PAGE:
Kale is an excellent source of vitamins and fiber.
Thom Desanto, Stockfood.com
Lowly kale has its moment
- Article by: KRISTIN TILLOTSON
- Star Tribune
- August 10, 2012 - 1:24 PM
Kale is the Jeff Bridges of vegetables -- been around forever, utility player, not the flashy type. Until lately.
Since being crowned prom king of locavore fads, kale has been putting on airs. All of a sudden, it's cozying up to caramelized onions and being photographed slathered in chanterelles.
Easy to grow and touted as the ne plus ultra of vitamin- and antioxidant-packed superfoods, kale is being used by chefs in just about everything. At Mill Valley Kitchen in St. Louis Park, for example, you can really kale it up -- there's the baby kale salad with manchego, pine nuts and lemon-chile vinaigrette, the grass-fed beef filet with kale, scalloped potatoes and cipollini onion, the scallops with lemon kale, and a side of kale with garlic and Parmesan.
Home-roasted kale chips have become a popular DIY snack food (Gwyneth Paltrow made them on "The Ellen Show"). The once lowly leaves have inspired their own T-shirt, reading "Eat More Kale." It's so darned trendy that Slate essayist Scott Jacobson sarcastically dubbed it "now the only food worth the trouble of digesting."
"People really are crazy for kale," said Susan Berkson, a spokeswoman for the Minneapolis Farmers Market. "They're asking for it more, so our growers are growing more, and more variety, too -- we're seeing the curly kale, the purple, red, dinosaur, Russian."
But kale has been around the Western world since some roving Celts brought it back to Europe from Asia Minor in about 600 B.C. Why all the interest now?
"It's loaded with things that are good for you, and if people are going to eat their greens, they want them to pack a punch," Berkson said.
The rise of Community Supported Agriculture (more commonly called CSAs) has also contributed to kale's newfound popularity. Because of its hardiness, the leaf has been popular with growers, who stuff their customers' boxes full of the green stuff along with tip sheets on what to do with it. Today there is even "The Book of Kale," by Sharon Hanna (Harbour Publishing).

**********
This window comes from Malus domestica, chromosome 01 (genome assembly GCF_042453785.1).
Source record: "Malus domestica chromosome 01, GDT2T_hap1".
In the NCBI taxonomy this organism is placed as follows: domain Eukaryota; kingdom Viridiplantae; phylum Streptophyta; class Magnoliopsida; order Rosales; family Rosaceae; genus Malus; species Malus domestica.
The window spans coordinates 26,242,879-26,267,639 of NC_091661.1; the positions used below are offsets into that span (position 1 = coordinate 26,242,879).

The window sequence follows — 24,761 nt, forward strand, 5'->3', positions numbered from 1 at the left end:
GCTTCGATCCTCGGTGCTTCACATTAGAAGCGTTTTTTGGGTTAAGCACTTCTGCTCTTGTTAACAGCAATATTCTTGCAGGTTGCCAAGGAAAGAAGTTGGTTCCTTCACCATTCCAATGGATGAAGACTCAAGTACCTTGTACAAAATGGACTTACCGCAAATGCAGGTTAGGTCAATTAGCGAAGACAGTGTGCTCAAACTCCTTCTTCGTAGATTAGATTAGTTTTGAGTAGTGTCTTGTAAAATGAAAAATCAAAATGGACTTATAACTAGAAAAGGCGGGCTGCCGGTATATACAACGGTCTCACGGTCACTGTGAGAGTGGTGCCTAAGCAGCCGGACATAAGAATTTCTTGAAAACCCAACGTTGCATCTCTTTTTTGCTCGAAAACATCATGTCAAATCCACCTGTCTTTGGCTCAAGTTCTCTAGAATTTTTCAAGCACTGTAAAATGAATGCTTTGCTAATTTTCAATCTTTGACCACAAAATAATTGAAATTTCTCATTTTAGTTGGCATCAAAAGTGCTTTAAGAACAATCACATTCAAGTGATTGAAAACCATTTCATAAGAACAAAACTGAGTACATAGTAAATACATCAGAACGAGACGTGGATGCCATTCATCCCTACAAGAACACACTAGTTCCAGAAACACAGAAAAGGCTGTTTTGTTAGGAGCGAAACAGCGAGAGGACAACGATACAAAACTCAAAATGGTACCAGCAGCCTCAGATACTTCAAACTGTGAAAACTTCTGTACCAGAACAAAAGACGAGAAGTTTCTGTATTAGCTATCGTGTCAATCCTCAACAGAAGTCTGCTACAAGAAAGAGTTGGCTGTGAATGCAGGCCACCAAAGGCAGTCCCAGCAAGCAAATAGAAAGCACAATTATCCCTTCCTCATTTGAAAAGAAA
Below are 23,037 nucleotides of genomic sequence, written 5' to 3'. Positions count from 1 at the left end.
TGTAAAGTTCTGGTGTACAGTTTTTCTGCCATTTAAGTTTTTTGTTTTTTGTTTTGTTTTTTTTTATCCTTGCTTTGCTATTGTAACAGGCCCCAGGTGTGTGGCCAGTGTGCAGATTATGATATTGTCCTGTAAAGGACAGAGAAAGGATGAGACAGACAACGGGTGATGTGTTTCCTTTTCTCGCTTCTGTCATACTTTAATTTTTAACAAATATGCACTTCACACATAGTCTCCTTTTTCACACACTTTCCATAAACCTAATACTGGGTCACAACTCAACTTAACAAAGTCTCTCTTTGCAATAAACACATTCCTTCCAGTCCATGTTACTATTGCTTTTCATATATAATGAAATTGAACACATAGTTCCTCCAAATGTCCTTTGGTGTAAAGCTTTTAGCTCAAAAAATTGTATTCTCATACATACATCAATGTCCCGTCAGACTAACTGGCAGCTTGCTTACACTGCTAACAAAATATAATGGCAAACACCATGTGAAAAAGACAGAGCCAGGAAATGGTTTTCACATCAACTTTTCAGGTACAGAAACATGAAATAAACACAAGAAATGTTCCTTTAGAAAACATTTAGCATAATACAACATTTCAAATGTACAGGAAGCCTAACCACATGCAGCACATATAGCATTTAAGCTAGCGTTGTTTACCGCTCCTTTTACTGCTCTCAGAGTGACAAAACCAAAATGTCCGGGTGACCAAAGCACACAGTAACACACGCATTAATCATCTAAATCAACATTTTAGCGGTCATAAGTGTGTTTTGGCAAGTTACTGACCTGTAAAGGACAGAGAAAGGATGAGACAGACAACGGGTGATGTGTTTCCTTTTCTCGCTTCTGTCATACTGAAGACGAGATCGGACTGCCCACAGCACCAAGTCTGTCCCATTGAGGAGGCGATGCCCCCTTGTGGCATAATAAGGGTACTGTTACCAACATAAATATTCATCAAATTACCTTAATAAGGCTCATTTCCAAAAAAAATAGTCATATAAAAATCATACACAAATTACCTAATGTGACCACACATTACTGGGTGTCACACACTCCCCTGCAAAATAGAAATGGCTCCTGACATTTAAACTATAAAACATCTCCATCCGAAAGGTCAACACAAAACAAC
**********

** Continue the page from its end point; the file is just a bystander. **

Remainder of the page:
Not everyone sings kale's praises. Vogue food critic Jeffrey Steingarten recently proclaimed it "not designed . . . for human consumption" and added that "the current kale craze is a violation of the Natural Order."
Alex Roberts, chef/owner at Restaurant Alma and Brasa, observes that kale can be "polarizing. But as more people learn how to cook it, how to coax out its seductive flavor, more will like it. It's like Brussels sprouts, when people first tried caramelizing them."
Roberts recommends starting with lacinato, more commonly known as dinosaur or Tuscan kale, "because it caramelizes really easily, and people really like it."
Kale is full of vitamins A, C, K and B6 and a good source of iron, folate and calcium. And let's not even get started on the percentage of daily fiber it can provide if not cooked into mush. Yet Minneapolis organic-eating pioneer Brenda Langton remembers that not so long ago, most Americans didn't consider it fit to eat.
"It used to be kept in coolers to use as garnish because it didn't wilt like lettuce. That was its only purpose," she said.
Langton, who was into kale a couple of decades before it was cool, has some advice for newbies who find the raw leaves a little too earthy for their tastes.
"You don't need to saut it. That's a common mistake," she said. "Braise it with a quarter cup or so of water, or use apple juice if you want it sweeter."
Another tip, from the website www.kaleeffect.com (purveyor of those T-shirts), is to separate the leaves from the stems right away, to ward off bitterness.
Hardy kale is from the same vegetable family as collards, but tends to be a darker, more grayish-green, and usually has a stronger, chewier taste. If you get a hankering to grow your own, it's still doable this season -- and so easy. Kale is self-seeding, grows at will, and can even be planted indoors in pots.
One thing that's extra-great about kale in Minnesota, Langton said, is that it can take our extreme temperature shifts:
"It grows when it's snowing; it grows when it's hot."
Not only that, Roberts said, but some varieties "actually get to tasting better after a cold snap."
Oh, kale. Is there anything you can't do?
Kristin Tillotson • 612-673-7046
© 2017 Star Tribune